those fish stacked up in areas that are relatively easy to find the big picture starts to become a lot clearer. The big picture has big schools of walleyes holding on deeper points and humps, where they can be readily found with a good depth finder. It's a big part of the attraction and what really turns good anglers on, as they know how to get the most out of the situation. 

The Author reveals the secrets to getting
in on some of the season's hottest action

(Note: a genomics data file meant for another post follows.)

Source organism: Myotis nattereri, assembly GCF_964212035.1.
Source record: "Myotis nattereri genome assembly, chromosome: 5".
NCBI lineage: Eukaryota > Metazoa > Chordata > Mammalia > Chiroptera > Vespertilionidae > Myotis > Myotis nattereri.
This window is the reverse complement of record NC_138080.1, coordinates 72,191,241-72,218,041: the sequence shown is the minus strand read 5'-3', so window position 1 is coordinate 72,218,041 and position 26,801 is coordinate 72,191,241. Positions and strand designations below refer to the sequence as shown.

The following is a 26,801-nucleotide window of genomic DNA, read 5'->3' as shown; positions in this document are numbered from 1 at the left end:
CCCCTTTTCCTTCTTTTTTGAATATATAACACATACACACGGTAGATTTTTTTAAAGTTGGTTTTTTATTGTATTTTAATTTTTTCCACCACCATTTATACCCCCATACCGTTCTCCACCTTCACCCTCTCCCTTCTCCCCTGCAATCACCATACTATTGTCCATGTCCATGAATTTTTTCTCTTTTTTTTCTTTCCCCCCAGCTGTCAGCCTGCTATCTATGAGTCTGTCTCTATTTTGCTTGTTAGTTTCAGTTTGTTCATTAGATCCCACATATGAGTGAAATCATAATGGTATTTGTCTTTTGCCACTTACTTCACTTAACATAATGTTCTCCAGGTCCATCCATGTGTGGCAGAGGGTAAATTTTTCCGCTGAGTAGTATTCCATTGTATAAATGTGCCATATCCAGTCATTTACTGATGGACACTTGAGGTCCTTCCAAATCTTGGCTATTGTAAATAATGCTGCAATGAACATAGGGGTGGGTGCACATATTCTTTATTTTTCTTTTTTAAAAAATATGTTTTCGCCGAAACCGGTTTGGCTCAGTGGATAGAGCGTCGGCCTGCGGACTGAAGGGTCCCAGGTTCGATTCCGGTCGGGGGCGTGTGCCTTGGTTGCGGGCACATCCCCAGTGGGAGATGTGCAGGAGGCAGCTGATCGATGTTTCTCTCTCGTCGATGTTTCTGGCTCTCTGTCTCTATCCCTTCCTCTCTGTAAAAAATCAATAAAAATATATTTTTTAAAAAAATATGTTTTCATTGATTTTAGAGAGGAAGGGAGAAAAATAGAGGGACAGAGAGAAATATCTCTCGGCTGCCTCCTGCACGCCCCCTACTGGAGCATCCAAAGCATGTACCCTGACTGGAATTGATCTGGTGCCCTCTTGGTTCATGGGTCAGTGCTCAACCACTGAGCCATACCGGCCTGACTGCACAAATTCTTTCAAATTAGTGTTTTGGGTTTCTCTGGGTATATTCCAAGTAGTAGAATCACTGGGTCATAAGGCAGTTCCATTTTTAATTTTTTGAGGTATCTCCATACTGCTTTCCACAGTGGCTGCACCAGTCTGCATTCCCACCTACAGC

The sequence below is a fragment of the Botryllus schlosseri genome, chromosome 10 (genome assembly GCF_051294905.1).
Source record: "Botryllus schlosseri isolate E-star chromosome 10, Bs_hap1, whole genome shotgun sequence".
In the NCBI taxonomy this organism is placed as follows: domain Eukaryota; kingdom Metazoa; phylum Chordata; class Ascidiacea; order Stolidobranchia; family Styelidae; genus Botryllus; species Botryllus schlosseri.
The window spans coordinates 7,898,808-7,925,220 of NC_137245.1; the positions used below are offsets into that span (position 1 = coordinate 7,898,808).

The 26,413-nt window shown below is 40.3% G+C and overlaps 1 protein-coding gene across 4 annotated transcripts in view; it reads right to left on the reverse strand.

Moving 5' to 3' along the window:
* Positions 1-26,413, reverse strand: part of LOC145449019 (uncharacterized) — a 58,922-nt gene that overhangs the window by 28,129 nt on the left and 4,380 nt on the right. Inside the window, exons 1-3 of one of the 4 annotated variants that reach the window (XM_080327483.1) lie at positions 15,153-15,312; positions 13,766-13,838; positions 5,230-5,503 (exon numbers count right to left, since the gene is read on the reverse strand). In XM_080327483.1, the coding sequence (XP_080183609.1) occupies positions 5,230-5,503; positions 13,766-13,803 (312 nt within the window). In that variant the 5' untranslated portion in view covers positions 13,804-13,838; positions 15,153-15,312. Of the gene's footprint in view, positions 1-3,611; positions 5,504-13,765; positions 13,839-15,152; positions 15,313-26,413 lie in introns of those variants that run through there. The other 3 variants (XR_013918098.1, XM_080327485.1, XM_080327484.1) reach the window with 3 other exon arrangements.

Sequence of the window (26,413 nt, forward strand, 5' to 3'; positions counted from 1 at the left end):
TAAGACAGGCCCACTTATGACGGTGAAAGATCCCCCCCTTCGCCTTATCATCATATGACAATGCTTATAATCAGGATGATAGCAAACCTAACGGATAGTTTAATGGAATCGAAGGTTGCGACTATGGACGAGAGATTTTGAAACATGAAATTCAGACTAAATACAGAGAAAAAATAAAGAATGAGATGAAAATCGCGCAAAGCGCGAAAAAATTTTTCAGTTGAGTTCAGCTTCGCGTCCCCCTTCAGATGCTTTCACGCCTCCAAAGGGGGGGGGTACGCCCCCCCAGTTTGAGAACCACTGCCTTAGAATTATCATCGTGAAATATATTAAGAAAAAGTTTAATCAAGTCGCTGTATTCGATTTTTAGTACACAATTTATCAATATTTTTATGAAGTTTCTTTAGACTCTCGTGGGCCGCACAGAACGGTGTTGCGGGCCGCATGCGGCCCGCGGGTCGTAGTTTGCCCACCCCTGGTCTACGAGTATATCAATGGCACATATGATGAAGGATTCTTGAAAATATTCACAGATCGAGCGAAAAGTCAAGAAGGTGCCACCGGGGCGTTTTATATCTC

By scanning an area you'll quickly know if anybody's home, and if not, keep moving until they show up. There is no way you can catch fish where they're not, and time spent working an area with an empty screen is time wasted. With a graph like the Raymarine SL760RC you can run up and down the break of an underwater point or deep hump and see if any fish are using the area. The SL760RC has the definition to bust out the most minute detail, especially when you combine it with the new high tech digital Raymarine DSM 250. The DSM 250 provides for unequalled definition, and will actually allow you to see separate fish in a school.  Finding substantial marks is important, and the first step to a solid late summer catch. The next thing to look for is fish utilizing the tops of said points and humps, and where you're likely to find the most active ones. When walleyes move up on top it's for one purpose and that's to chow down, and if you're there when it happens you're in the right place at the right time. .